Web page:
Greed: A Butchered Masterpiece*

         Eric Von Stroheim’s Greed (1925) is undoubtedly one of the greatest accomplishments of the silent film era. Stroheim, born in September of 1885 in Austria-Hungary, wanted nothing more than to tell an epic story in a way that no one else had ever done.

         The original version of the film was 42 reels, and ran for 9 hours at 20 fps. Von Stroheim then shortened it to 24 reels (just over 5 hours--the "Director's Version"). It was then cut again, not once, but twice. The first time by Rex Ingram, who cut the film down to 18 reels, and forbade Stroheim to let anyone cut it again. The final cut was performed by MGM editing department's Joseph Farnham, acting on orders from Irving Thalberg, who, without having read the book (Frank Norris’ McTeague) or the script, cut the film down to 10 reels. This final version was released with a runtime of 2-1/4 hours. No copies of the earlier versions were made, and the entirety of the 32 reels that did not make the final release version were destroyed--along with all of the outtakes--so that the silver could be extracted from the film celluloid. It is in this way, that most of the movie was lost forever (“Greed”).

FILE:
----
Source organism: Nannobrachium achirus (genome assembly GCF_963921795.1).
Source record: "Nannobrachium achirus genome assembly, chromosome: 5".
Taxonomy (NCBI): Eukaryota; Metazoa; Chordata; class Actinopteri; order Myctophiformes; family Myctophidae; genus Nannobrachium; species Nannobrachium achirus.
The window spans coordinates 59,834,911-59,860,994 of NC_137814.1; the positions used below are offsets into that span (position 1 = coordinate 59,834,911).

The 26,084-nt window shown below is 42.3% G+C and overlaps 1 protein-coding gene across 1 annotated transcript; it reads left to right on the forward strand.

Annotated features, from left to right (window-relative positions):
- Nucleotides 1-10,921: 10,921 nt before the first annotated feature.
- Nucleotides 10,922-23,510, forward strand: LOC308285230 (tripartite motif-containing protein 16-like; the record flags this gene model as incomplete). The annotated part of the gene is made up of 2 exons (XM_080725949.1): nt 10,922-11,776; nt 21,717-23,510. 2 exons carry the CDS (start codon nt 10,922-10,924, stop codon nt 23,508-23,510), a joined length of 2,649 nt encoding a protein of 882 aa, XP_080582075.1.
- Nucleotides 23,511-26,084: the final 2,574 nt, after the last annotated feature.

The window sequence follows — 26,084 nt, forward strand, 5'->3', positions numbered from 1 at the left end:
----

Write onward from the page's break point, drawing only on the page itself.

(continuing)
So the question is, what is the global cinematic significance of this film since it was all filmed in San Francisco? Well, the significance of the film is Stroheim, his story and his work ethic. Following the end of the First World War, Stroheim turned to writing and then directed his own script for Blind Husbands in 1919. He also starred in the film. As a director, Stroheim was known to be dictatorial and demanding, often antagonizing his actors. He is considered one of the greatest directors of the silent era, representing on film his by turns cynical and romantic views of human nature. Some people may look down on Stroheim’s tactics to antagonize actors. But this is a very gutsy way to push actors to their limits that will eventually bring out their best work.

Work Cited

“Greed,” 2 Apr. 2008 (

Derek Owen

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